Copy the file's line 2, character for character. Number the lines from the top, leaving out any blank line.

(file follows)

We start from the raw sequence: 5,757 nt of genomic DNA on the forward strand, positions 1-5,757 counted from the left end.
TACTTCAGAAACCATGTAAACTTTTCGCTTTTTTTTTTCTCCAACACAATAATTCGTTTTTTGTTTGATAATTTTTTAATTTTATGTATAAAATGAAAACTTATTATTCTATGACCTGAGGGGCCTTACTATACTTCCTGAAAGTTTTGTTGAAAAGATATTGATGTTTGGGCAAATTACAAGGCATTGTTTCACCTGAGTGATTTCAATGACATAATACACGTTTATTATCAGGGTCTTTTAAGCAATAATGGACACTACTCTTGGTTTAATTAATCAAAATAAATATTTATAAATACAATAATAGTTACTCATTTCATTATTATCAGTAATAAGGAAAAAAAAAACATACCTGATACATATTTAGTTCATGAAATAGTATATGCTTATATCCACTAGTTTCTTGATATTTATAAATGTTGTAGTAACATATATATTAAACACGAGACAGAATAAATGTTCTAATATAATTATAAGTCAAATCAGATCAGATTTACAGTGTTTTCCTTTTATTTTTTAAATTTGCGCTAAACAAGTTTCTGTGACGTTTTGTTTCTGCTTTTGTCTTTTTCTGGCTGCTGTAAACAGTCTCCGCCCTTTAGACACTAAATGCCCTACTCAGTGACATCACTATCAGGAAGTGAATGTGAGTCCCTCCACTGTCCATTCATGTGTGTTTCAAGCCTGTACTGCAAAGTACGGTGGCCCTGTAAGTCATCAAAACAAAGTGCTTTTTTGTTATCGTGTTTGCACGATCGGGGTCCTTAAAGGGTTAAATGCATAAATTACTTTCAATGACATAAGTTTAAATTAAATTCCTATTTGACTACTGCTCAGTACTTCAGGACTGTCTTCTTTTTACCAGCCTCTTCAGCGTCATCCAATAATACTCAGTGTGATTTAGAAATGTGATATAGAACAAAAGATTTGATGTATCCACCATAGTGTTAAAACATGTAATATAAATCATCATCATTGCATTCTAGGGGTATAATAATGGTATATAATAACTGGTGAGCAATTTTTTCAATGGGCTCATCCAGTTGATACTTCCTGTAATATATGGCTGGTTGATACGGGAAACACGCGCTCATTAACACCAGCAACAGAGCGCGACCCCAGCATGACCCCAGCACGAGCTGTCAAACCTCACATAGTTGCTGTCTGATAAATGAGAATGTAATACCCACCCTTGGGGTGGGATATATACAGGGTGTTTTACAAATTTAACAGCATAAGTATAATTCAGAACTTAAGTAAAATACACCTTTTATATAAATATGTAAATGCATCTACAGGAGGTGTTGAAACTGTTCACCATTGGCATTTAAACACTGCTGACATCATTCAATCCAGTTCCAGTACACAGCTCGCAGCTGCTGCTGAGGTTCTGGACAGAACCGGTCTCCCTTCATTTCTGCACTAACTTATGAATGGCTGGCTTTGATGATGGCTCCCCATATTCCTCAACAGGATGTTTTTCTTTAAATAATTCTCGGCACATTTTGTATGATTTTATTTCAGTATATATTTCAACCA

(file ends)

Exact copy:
TACTTCAGAAACCATGTAAACTTTTCGCTTTTTTTTTTCTCCAACACAATAATTCGTTTTTTGTTTGATAATTTTTTAATTTTATGTATAAAATGAAAACTTATTATTCTATGACCTGAGGGGCCTTACTATACTTCCTGAAAGTTTTGTTGAAAAGATATTGATGTTTGGGCAAATTACAAGGCATTGTTTCACCTGAGTGATTTCAATGACATAATACACGTTTATTATCAGGGTCTTTTAAGCAATAATGGACACTACTCTTGGTTTAATTAATCAAAATAAATATTTATAAATACAATAATAGTTACTCATTTCATTATTATCAGTAATAAGGAAAAAAAAAACATACCTGATACATATTTAGTTCATGAAATAGTATATGCTTATATCCACTAGTTTCTTGATATTTATAAATGTTGTAGTAACATATATATTAAACACGAGACAGAATAAATGTTCTAATATAATTATAAGTCAAATCAGATCAGATTTACAGTGTTTTCCTTTTATTTTTTAAATTTGCGCTAAACAAGTTTCTGTGACGTTTTGTTTCTGCTTTTGTCTTTTTCTGGCTGCTGTAAACAGTCTCCGCCCTTTAGACACTAAATGCCCTACTCAGTGACATCACTATCAGGAAGTGAATGTGAGTCCCTCCACTGTCCATTCATGTGTGTTTCAAGCCTGTACTGCAAAGTACGGTGGCCCTGTAAGTCATCAAAACAAAGTGCTTTTTTGTTATCGTGTTTGCACGATCGGGGTCCTTAAAGGGTTAAATGCATAAATTACTTTCAATGACATAAGTTTAAATTAAATTCCTATTTGACTACTGCTCAGTACTTCAGGACTGTCTTCTTTTTACCAGCCTCTTCAGCGTCATCCAATAATACTCAGTGTGATTTAGAAATGTGATATAGAACAAAAGATTTGATGTATCCACCATAGTGTTAAAACATGTAATATAAATCATCATCATTGCATTCTAGGGGTATAATAATGGTATATAATAACTGGTGAGCAATTTTTTCAATGGGCTCATCCAGTTGATACTTCCTGTAATATATGGCTGGTTGATACGGGAAACACGCGCTCATTAACACCAGCAACAGAGCGCGACCCCAGCATGACCCCAGCACGAGCTGTCAAACCTCACATAGTTGCTGTCTGATAAATGAGAATGTAATACCCACCCTTGGGGTGGGATATATACAGGGTGTTTTACAAATTTAACAGCATAAGTATAATTCAGAACTTAAGTAAAATACACCTTTTATATAAATATGTAAATGCATCTACAGGAGGTGTTGAAACTGTTCACCATTGGCATTTAAACACTGCTGACATCATTCAATCCAGTTCCAGTACACAGCTCGCAGCTGCTGCTGAGGTTCTGGACAGAACCGGTCTCCCTTCATTTCTGCACTAACTTATGAATGGCTGGCTTTGATGATGGCTCCCCATATTCCTCAACAGGATGTTTTTCTTTAAATAATTCTCGGCACATTTTGTATGATTTTATTTCAGTATATATTTCAACCA